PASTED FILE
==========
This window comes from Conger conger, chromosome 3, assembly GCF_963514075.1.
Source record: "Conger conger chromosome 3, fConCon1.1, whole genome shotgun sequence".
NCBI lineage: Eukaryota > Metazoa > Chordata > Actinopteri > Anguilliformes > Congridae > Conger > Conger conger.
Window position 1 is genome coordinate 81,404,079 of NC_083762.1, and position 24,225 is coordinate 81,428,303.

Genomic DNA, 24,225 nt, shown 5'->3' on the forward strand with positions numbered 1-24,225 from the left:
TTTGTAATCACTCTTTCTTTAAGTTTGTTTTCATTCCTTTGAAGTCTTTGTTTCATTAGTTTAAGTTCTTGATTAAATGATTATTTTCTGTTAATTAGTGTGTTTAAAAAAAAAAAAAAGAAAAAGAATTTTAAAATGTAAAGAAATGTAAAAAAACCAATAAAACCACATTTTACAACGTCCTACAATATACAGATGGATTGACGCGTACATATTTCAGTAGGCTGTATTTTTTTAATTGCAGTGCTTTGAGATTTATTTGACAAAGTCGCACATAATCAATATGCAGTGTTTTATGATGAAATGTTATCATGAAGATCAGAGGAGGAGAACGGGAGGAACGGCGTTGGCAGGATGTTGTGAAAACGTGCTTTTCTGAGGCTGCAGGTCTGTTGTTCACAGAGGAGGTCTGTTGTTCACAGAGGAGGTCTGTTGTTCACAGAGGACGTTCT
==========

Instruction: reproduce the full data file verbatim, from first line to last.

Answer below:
This window comes from Conger conger, chromosome 3, assembly GCF_963514075.1.
Source record: "Conger conger chromosome 3, fConCon1.1, whole genome shotgun sequence".
NCBI lineage: Eukaryota > Metazoa > Chordata > Actinopteri > Anguilliformes > Congridae > Conger > Conger conger.
Window position 1 is genome coordinate 81,404,079 of NC_083762.1, and position 24,225 is coordinate 81,428,303.

Genomic DNA, 24,225 nt, shown 5'->3' on the forward strand with positions numbered 1-24,225 from the left:
TTTGTAATCACTCTTTCTTTAAGTTTGTTTTCATTCCTTTGAAGTCTTTGTTTCATTAGTTTAAGTTCTTGATTAAATGATTATTTTCTGTTAATTAGTGTGTTTAAAAAAAAAAAAAAGAAAAAGAATTTTAAAATGTAAAGAAATGTAAAAAAACCAATAAAACCACATTTTACAACGTCCTACAATATACAGATGGATTGACGCGTACATATTTCAGTAGGCTGTATTTTTTTAATTGCAGTGCTTTGAGATTTATTTGACAAAGTCGCACATAATCAATATGCAGTGTTTTATGATGAAATGTTATCATGAAGATCAGAGGAGGAGAACGGGAGGAACGGCGTTGGCAGGATGTTGTGAAAACGTGCTTTTCTGAGGCTGCAGGTCTGTTGTTCACAGAGGAGGTCTGTTGTTCACAGAGGAGGTCTGTTGTTCACAGAGGACGTTCT